Shandon Valuation Roll 1905

Dear blog reader

Welcome to the sixth part in a series, a list of the people, with house names where known, who were connected with Shandon in 1905.

In 1905 Shandon had 82 households listed. A vast increase on the anomaly of the valuation roll of 1895 when  only 16 households were listed but also an increase on the number of households in the 1885 Shandon valuation roll.   In 1885 Shandon had 74 households, a huge increase from 1875 when Shandon had 32 households. The 1875 number was the exact same number as the 32 households in 1865 which had been a growth of 4 households from the 28 households in 1855.

Hopefully those of you with ancestors from Shandon will find this list useful.


Agnes Louisa M Adams, Balernock

William Allan, Chapelburn

David Anderson, Shandon Bank

John Anderson, Linnburn

John Anderson, Ardgare

Miss Bertha F Baines, Altnacoille

John Barr, Linnburn

Albert R Brown, Summerhill

Albert R Brown, Woodside

William Chadburn, Cragmore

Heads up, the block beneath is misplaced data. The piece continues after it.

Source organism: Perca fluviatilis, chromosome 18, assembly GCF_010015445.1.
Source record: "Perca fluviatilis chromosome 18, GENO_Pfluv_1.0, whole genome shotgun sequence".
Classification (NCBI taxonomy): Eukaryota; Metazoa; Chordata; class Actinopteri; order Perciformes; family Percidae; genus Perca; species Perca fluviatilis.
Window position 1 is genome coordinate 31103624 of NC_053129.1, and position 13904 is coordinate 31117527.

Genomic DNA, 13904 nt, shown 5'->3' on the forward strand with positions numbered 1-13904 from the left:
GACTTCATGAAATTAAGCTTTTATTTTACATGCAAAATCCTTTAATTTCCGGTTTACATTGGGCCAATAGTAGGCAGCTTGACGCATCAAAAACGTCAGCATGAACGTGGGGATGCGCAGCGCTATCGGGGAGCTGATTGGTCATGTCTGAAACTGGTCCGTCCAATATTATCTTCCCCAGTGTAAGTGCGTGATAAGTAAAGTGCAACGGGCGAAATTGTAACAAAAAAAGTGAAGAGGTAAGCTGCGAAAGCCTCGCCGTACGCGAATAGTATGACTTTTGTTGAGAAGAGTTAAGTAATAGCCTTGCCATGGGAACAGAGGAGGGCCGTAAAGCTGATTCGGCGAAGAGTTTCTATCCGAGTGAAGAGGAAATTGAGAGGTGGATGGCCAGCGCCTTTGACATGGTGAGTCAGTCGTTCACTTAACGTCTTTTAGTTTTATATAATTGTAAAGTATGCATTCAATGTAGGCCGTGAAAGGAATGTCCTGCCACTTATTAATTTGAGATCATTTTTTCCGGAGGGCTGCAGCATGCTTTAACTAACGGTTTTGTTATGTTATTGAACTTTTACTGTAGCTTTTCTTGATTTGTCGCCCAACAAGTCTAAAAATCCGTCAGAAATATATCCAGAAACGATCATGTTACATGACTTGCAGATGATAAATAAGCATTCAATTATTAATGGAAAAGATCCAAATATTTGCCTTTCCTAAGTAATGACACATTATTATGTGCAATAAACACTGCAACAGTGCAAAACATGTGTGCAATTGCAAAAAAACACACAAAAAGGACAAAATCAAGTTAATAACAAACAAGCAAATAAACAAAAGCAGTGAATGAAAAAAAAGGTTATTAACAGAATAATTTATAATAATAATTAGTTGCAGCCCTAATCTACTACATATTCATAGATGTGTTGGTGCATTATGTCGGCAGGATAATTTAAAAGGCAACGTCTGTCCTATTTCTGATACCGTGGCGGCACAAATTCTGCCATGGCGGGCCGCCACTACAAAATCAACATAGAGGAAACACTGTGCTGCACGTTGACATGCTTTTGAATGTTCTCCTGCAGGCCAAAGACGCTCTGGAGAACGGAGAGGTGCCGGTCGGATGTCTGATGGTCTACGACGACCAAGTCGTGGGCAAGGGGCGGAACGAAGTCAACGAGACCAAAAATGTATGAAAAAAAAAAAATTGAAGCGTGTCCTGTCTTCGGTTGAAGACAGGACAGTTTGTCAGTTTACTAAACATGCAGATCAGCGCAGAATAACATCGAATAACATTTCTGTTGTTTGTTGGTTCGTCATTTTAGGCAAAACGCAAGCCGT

James Crichton, Shandon Lodge

Jane Cross, Croy

Frank Dinwoodie, Shandon House

John G Don, Ardgare

Thomas Don, Ardgare

James Donaldson, Ardgare

Robert M Donaldson, Blairvaddick

John Finnie, Woodside

Mrs Catherine Ford, Woodbank

Mrs Catherine Gibson, widow, Greenhill

William Glen, Hillhead

Frederick Godden, Croy

Richard Going, Hillhead

Mrs Mary Grabowsky, Linnburn

Carl Grabowsky, Linnburn

Donald Grant, Agnes Millar Wilson house

William Grieve, West Shandon

Malcolm Hamilton, Ardchapel

Edmund Hanagan, West Shandon

Robert G Hanning, Letrualt

Mrs Frances Chisholm Hartley, widow, Letrualt

Andrew Charles Henderson, Shandon House

Archibald Hutcheson, house number 5 1\4 mile post